The Gutenberg plugin repository currently has an open ticket calling for community-contributed Query block patterns. These would launch alongside Full Site Editing’s inclusion in WordPress, which could be as soon as version 5.8 — no hard decision has been made on that yet. Some may not end up bundled directly in WordPress but could be included in the upcoming pattern directory.
Gutenberg 10.2 introduced a new feature called “scoped patterns.” This system allows developers to build block patterns within a specific context instead of always being available from the inserter. Specifically, the Gutenberg development team created a handful of patterns for the Query block. When inserting the block, users can choose between each of these patterns as a starting point for outputting their posts.
The patterns are far too generic and do not come close to replicating the array of design options in the real world. While the end goal is to not cover every scenario imaginable, WordPress should ultimately give users a little more flexibility as a jumping-off point.
“Those were always meant to be temporary to start with,” wrote Kjell Reigstad, a core WordPress contributor and Design Director at Automattic, in the GitHub ticket. “Let’s take another look at these, both to replace the current ones for now, but also so that we eventually have a nice set of WordPress community-designed query block patterns to add to the Pattern Directory at launch.”
Theme authors will be able to release their own scoped patterns for the Query block too. However, with block-based themes being few and far between at this phase of the project, WordPress needs to set the stage.
This is one of the reasons I was so vocal pre-WordPress 5.5 about the early pattern designs, and it is why I was happy to see them overhauled before the launch. Many users need that bit of inspiration, that push to try out alternate layouts instead of building them on their own. They need options beyond the typical stacked blog posts layouts.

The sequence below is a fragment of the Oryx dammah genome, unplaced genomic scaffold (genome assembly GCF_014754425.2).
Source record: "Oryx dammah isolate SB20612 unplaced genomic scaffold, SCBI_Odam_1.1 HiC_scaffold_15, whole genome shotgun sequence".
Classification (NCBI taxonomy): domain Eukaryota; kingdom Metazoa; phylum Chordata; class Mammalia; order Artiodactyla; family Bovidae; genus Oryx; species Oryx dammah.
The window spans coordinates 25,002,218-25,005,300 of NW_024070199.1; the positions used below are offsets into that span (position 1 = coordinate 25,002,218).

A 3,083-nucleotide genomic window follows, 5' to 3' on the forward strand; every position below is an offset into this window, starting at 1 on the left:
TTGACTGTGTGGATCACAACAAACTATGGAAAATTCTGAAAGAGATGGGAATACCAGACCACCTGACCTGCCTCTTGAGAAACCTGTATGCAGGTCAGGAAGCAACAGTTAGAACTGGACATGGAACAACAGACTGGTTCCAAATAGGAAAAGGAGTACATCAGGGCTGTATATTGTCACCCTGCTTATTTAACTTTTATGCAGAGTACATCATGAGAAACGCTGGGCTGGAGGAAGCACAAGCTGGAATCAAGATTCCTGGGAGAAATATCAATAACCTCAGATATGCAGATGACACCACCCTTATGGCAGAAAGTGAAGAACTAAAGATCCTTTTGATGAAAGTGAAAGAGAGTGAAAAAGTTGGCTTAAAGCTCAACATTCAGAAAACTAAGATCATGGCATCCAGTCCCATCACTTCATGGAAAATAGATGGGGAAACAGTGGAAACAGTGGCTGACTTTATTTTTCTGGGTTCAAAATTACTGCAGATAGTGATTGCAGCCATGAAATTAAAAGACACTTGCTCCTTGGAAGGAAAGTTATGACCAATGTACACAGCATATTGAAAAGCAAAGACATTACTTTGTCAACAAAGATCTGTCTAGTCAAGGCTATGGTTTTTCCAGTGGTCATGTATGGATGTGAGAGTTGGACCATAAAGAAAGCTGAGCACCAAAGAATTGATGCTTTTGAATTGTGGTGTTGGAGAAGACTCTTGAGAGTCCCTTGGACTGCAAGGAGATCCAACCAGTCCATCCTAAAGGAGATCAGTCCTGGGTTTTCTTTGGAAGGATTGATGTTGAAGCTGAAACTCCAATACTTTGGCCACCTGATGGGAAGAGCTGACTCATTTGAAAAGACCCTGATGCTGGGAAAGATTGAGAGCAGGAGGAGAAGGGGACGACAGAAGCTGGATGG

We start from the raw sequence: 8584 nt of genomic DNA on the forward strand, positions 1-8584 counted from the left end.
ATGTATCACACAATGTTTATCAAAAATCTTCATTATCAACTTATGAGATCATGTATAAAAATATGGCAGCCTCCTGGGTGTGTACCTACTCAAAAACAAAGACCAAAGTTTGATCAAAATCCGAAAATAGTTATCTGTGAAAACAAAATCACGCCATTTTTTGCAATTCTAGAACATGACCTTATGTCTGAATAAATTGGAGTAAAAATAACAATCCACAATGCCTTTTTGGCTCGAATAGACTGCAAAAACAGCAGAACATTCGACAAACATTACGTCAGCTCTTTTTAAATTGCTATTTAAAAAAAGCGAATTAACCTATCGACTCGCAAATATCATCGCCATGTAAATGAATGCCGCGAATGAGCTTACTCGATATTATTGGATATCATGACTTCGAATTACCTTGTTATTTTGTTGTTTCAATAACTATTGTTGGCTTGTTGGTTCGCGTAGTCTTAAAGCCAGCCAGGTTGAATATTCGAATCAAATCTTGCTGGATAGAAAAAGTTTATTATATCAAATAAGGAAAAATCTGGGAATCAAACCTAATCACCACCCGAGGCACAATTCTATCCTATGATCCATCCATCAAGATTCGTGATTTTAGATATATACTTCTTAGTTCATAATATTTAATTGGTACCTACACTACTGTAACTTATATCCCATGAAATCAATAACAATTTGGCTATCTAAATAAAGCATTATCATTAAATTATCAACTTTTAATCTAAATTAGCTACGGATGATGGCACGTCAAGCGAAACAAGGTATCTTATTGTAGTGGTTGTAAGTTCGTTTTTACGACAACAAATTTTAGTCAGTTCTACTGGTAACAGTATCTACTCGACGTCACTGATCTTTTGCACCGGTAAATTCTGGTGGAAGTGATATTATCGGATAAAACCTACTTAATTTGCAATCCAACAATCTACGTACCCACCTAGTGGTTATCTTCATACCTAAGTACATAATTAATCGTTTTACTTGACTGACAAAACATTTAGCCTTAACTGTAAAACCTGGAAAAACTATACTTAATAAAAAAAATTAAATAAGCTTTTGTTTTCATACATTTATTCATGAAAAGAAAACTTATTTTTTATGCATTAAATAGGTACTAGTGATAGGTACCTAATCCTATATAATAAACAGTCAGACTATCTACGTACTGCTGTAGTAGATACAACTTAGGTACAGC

A few well-designed Query patterns do that.
I decided to try my hand at building what I think would be a fun Query pattern to use:
I built this using core blocks instead of the Query block with the Eksell theme installed. Side note: let me just reiterate my earlier review of Eksell. It is such a well-rounded design that anyone can create all sorts of custom patterns. It makes for an easy-to-use testbed for exploring design concepts.
The idea was based on a pattern that Mel Choyce-Dwan shared in the ticket:
I do not think it is currently possible to build this Query pattern idea with the site editor. Unless I am mistaken, there is no way to use the post featured image as a background or within the Cover block, a common layout design.
Eventually, the site editor should get to the point where theme authors can move at least a hair beyond the basics. It will take some time for the tooling to catch up, but we are approaching the point where designers can build more complex things. That is another reason theme authors should be involved with this discussion. It needs input and ideas from themers who are out there dealing with users in real-world settings. The Gutenberg team cannot know everything it needs to build without this vital community source.
Choyce-Dwan shared several other patterns in the ticket that are worth exploring. Along with Reigstad, Beatriz Fialho and Paal Joachim Romdahl have contributed pattern ideas.
If you fancy yourself a theme designer, now is as good a time as any to contribute.